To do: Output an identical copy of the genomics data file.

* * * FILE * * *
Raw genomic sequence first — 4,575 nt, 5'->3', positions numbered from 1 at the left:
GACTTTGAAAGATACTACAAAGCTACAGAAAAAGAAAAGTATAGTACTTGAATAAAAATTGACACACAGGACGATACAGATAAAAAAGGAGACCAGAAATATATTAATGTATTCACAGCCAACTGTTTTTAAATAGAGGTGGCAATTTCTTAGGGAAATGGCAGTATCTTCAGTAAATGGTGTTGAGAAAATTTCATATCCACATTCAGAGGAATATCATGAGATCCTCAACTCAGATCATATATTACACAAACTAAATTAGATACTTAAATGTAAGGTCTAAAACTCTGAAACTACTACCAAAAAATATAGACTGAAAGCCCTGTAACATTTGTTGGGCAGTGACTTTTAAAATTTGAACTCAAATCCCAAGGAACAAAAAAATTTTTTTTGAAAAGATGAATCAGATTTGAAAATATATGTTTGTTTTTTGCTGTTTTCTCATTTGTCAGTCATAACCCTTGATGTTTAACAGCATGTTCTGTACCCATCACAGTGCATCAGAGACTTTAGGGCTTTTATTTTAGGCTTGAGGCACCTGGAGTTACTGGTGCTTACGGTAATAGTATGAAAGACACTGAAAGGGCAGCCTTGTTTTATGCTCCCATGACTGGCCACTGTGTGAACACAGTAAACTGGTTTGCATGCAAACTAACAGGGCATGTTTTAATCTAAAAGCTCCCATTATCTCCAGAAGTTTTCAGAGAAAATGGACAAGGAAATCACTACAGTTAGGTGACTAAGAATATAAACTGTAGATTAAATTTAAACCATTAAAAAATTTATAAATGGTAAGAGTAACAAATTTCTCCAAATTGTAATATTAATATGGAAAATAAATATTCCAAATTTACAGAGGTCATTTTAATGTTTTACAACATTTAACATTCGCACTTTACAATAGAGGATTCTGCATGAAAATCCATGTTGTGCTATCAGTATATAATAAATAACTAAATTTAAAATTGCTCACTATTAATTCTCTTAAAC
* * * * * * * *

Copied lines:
Raw genomic sequence first — 4,575 nt, 5'->3', positions numbered from 1 at the left:
GACTTTGAAAGATACTACAAAGCTACAGAAAAAGAAAAGTATAGTACTTGAATAAAAATTGACACACAGGACGATACAGATAAAAAAGGAGACCAGAAATATATTAATGTATTCACAGCCAACTGTTTTTAAATAGAGGTGGCAATTTCTTAGGGAAATGGCAGTATCTTCAGTAAATGGTGTTGAGAAAATTTCATATCCACATTCAGAGGAATATCATGAGATCCTCAACTCAGATCATATATTACACAAACTAAATTAGATACTTAAATGTAAGGTCTAAAACTCTGAAACTACTACCAAAAAATATAGACTGAAAGCCCTGTAACATTTGTTGGGCAGTGACTTTTAAAATTTGAACTCAAATCCCAAGGAACAAAAAAATTTTTTTTGAAAAGATGAATCAGATTTGAAAATATATGTTTGTTTTTTGCTGTTTTCTCATTTGTCAGTCATAACCCTTGATGTTTAACAGCATGTTCTGTACCCATCACAGTGCATCAGAGACTTTAGGGCTTTTATTTTAGGCTTGAGGCACCTGGAGTTACTGGTGCTTACGGTAATAGTATGAAAGACACTGAAAGGGCAGCCTTGTTTTATGCTCCCATGACTGGCCACTGTGTGAACACAGTAAACTGGTTTGCATGCAAACTAACAGGGCATGTTTTAATCTAAAAGCTCCCATTATCTCCAGAAGTTTTCAGAGAAAATGGACAAGGAAATCACTACAGTTAGGTGACTAAGAATATAAACTGTAGATTAAATTTAAACCATTAAAAAATTTATAAATGGTAAGAGTAACAAATTTCTCCAAATTGTAATATTAATATGGAAAATAAATATTCCAAATTTACAGAGGTCATTTTAATGTTTTACAACATTTAACATTCGCACTTTACAATAGAGGATTCTGCATGAAAATCCATGTTGTGCTATCAGTATATAATAAATAACTAAATTTAAAATTGCTCACTATTAATTCTCTTAAAC